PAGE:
US deliveries: Unfortunately we are receiving reports that some US orders are taking longer than usual to arrive. Find out more >>
Latest update: Changes to international postage charges. Find out more
There is a good sense here of the fitness of things, and of their grandeur too. As the camera roves and observes the great arena before the show begins, one becomes probably more aware of its... —
Leo Nucci (Nabucco), Maria Guleghina (Abigaille), Fabio Sartori (Ismaele), Carlo Colombara (Zaccaria), Nino Surguladze (Fenena), Carlo Striuli (High Priest of Baal), Carlo Bosi (Abdallo), Patrizia Cigna (Anna) Orchestra & Chorus of the Arena di Verona Daniel Oren
Recorded - Arena di Verona, Italy 2007
There is a good sense here of the fitness of things, and of their grandeur too. As the camera roves and observes the great arena before the show begins, one becomes probably more aware of its size than if one were there in person with the milling crowds trying to find a seat. For a roof there is the spacious firmament on high, and onstage a structure that might have been designed to fill the Tate Modern. Then, as the opera unfolds, Verdi's music fills the auditorium and merely human voices rise to their almost superhuman task.
Vocally, and perhaps dramatically, the opera is dominated by Abigaille, an outsize soprano whose music makes harder demands upon voice and technique than almost any comparable role in opera. Guleghina is the Abigaille of our time: powerful, intense, wide of range, agile in passagework, and when need arises capable of softness.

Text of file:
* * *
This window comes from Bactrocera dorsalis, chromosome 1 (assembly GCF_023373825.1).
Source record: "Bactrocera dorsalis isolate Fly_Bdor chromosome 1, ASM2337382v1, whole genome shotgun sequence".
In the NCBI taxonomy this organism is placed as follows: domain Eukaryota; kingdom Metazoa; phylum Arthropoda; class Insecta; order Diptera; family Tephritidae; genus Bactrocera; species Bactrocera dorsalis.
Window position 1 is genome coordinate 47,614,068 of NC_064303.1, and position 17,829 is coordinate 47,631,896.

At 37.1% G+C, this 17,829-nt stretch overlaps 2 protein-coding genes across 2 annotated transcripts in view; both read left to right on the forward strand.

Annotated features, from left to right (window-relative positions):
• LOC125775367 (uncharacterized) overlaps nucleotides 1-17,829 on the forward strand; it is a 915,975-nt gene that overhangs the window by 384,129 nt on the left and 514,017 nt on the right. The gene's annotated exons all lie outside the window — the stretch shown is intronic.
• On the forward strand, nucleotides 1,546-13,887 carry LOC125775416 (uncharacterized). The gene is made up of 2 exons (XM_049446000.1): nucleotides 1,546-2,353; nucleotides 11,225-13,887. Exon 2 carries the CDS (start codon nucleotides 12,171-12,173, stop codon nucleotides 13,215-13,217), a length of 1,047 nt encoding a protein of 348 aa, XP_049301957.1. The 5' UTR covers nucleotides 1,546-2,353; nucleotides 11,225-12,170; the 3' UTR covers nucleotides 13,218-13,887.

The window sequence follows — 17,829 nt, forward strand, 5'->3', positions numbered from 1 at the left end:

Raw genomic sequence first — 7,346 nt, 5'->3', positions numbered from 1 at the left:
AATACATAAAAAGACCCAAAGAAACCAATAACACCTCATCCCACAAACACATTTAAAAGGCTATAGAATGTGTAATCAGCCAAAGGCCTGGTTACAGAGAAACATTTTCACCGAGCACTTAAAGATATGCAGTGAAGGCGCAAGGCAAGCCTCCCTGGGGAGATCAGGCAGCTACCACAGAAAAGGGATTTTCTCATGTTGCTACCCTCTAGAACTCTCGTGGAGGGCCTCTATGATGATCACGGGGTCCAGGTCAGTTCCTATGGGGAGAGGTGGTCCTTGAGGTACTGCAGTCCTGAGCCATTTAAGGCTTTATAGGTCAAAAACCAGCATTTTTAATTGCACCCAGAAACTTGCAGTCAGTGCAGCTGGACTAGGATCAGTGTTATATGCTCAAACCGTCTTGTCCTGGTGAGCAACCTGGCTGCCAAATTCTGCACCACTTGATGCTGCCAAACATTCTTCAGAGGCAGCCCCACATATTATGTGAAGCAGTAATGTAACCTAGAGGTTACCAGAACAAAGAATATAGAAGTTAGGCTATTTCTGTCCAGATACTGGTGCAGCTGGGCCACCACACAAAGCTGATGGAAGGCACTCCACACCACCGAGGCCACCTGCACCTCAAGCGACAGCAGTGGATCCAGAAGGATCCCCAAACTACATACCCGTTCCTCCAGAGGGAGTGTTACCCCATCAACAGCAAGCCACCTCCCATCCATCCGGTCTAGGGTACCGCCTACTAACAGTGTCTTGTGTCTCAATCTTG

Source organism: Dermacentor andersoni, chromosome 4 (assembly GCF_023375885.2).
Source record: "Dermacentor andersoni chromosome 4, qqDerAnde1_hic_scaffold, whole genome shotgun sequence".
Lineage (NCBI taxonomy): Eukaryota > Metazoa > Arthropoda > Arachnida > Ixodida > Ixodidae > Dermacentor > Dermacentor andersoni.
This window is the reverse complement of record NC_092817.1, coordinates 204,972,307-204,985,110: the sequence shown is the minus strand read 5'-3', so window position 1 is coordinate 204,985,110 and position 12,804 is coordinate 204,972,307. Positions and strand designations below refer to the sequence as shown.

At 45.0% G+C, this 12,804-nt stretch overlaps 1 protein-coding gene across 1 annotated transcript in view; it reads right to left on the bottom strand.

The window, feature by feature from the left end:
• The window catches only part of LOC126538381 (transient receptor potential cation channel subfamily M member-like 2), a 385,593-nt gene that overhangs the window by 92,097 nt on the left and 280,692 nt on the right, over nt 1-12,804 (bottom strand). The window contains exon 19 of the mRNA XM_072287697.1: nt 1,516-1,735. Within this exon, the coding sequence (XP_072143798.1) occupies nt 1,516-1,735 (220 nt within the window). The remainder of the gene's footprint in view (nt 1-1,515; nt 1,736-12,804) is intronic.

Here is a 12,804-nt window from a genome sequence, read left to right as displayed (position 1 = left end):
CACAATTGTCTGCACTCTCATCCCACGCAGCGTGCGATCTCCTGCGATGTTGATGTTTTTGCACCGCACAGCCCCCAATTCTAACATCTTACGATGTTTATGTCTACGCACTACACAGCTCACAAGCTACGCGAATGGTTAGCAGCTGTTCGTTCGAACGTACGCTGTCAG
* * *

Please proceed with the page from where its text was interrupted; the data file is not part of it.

If she were completely steady and if her timbre had an Italianate vibrancy and variety of coloration she would be ideal. As Nabucco, the veteran Nucci comes through with impressive authority and stamina, the middle of his voice still rich and ample. The High Priest, Zaccaria, the third major character, has one of the great bass roles in the Verdi repertoire: finely sung here by Carlo Colombara, firm, sonorous and noble in bearing.
Of the others, Fabio Sartori deserves mention, physically somewhat cumbersome, vocally fullbodied and incisive. Chorus and orchestra do the arena and its 2007 season credit, and the conductor, Daniel Oren, is well in control of his far-flung forces. The production team also wins its way through to grateful acknowledgment, despite the initial ill-will created by the blocks of scaffolding which suggest nothing more biblical than the local Ikea store in its early stages of construction. It has its uses, which include doing duty for the banks of the Euphrates, from which the Israelites sing (most beautifully) their immortal 'Va, pensiero'.
There is a good sense here of the fitness of things, and of their grandeur too. Guleghina is the Abigaille of out time: powerful, intense, wide of range, agile in passagework, and when need arises capable of softness. As Nabucco, the veteran Nucci comes through with impressive authority and stamina... Chorus and orchestra do the arena and its 2007 season credit.
[Nucci is] commanding as an unforgettable Nabucco. Maria Guleghina does not quite match him, but she is vocally strong as Abigaille...the special effects work well enough, and the whole performance is well held together by Daniel Oren and the magnificent singing of the Verona Chorus.